Sex, lies and digital advertising

The rise of digital advertising looks unstoppable.

Digital ad spend has increased by 7.7% every year since 2019 and hit a total of $627bn in 2023. But brands, advertisers, platforms and regulators are facing a huge challenge – the equally unstoppable rise of misleading and inappropriate digital content.

Ads appearing alongside misinformation or misleading content cast a negative light on the brands in these ads, with many consumers unsure as to whether brands, media providers or specific regulations are responsible for the parameters around how they are advertised to.

For example, AirBnB, Coca Cola, Microsoft, Disney, and Apple pulled ads from X due to severe misinformation and hateful speech on the platform after X’s new owner, Elon Musk, fired 80% of X’s global trust and safety engineers. This included antisemitic claims from Musk himself.

Avoiding advertising alongside misinformation is one thing, but so is the challenge of a brand’s digital ads simply being seen in the wrong place. So, whether that be on unsavoury sites or alongside content or ideas that do not align with brand values, both cast a shadow over brand trust and perception if the targeting and context to the end user is lost.

We see the prevalence of misplaced ads and lack of alignment with values, in the case of dating apps, Match and Bumble. Both had to pull ads from Meta (specifically Instagram reels) following a report from the Wall Street Journal that showed they were appearing alongside sexually inappropriate videos of children.

Targeting and building context can help brands avoid misplaced ads

We are currently seeing the rise in what is being called “consent marketing” due to GDPR and with the death of cookie tracking happening in H2 2024. The best way for brands to target new, relevant, and engaged audiences is using first party data within self-serve media platforms. Google have a wealth of their own first-party data to support targeting but brands should now be utilising what they know of their customers and audiences, by using their own first party segments to reach their audiences. First party data gives greater control over targeting, reaching people you already know or those who are similar, therefore giving greater context and relevance of message to that user.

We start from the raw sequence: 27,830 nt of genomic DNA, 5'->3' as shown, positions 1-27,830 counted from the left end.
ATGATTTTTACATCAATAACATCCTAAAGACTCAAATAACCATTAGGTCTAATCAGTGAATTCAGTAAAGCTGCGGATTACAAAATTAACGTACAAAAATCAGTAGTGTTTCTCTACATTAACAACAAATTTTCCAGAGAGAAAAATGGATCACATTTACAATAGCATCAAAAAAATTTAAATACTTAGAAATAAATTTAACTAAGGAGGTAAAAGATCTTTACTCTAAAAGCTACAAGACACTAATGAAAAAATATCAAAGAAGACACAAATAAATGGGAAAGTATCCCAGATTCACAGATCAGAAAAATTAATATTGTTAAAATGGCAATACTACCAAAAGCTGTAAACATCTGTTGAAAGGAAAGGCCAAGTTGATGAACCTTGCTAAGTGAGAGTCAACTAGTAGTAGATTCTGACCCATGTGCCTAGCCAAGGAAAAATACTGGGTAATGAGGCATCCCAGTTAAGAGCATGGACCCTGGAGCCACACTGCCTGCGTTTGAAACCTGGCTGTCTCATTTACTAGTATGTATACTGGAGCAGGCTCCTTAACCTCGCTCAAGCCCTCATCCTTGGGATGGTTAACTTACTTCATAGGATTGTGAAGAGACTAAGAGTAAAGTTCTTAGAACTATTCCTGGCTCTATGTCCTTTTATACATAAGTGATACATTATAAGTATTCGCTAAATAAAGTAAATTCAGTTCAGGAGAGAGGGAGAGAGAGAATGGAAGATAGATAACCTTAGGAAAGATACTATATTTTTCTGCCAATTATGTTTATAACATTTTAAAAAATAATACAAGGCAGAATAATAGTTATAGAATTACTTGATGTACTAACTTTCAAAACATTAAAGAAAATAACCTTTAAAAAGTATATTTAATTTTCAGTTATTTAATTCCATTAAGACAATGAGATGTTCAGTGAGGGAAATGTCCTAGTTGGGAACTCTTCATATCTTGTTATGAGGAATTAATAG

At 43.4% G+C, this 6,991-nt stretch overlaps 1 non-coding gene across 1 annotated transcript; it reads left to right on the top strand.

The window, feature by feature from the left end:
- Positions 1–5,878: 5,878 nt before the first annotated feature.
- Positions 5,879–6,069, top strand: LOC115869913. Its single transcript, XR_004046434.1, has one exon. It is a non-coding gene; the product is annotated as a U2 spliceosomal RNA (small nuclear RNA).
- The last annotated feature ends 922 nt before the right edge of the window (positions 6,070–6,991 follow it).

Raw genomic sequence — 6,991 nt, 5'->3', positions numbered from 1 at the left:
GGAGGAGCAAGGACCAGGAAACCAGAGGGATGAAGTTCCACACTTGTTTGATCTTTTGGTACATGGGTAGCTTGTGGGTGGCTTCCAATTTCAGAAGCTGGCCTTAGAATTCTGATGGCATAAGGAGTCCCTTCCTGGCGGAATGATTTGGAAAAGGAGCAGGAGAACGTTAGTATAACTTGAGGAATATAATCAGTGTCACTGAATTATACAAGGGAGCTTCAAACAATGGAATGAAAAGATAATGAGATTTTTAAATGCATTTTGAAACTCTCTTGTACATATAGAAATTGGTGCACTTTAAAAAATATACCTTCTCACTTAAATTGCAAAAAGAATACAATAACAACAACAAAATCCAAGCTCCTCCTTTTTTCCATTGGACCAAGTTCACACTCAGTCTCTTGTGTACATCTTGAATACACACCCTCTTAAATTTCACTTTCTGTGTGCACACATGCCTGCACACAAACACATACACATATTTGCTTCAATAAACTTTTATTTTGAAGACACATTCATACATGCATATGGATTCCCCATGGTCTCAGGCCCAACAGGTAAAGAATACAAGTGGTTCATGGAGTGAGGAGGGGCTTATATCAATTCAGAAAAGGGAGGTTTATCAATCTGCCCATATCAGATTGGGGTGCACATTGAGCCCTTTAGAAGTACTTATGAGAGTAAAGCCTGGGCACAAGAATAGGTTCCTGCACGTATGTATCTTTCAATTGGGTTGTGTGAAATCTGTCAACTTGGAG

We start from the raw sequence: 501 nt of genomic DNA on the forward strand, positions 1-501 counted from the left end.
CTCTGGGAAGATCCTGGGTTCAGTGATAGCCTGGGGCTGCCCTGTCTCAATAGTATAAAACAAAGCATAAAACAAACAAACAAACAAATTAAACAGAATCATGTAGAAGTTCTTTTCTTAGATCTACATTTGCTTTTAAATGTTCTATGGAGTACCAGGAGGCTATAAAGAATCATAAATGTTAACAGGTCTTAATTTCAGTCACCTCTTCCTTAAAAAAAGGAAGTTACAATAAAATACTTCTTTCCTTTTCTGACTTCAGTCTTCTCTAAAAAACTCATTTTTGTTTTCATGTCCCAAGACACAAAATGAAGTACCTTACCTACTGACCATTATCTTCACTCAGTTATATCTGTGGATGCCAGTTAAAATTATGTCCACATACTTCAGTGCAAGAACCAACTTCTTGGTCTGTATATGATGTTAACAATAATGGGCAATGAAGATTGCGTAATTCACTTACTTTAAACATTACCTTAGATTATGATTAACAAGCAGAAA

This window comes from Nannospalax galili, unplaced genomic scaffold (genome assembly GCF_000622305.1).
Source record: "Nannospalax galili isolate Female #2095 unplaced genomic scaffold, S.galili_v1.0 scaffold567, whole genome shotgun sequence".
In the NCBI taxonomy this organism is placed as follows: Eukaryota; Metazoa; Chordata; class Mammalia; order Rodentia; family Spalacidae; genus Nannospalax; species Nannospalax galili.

But, for even more control over where ads are seen and how they are consumed, there are opportunities with independent publishers that serve audience needs with entertaining or thought-provoking content.

These spaces are hyper relevant to audience segment interests and when aligned with advertising opportunities, brands and media providers can guarantee quality inventory and deliver a valuable experience to the end user. These spots are often over-looked for being more expensive, not delivering scale of traffic, or requiring more work when planning media.

Advertising in the age of misinformation, wherever in the digital landscape you exist, is a minefield; when it comes to brand trust there is a balance to strike between buying controlled self-serve media and buying directly with individual publishers.

Trust is a key driver in brand preference and an influence on purchase behaviour – and consumer trust is even more important in the digital space. So, misinformation, or misplaced ads that compromise brand trust, is a direct business threat.

Digital content is consumed near constantly and is the source of much of consumers’ information. We are all, at every stage of ad production, from brief to media purchase, responsible for denouncing misinformation and ensuring our ads are alongside content that is truthful, is from reputable sources and that aligns with brand values and mission. We might even find the added investment and attention will pay dividends in brand trust.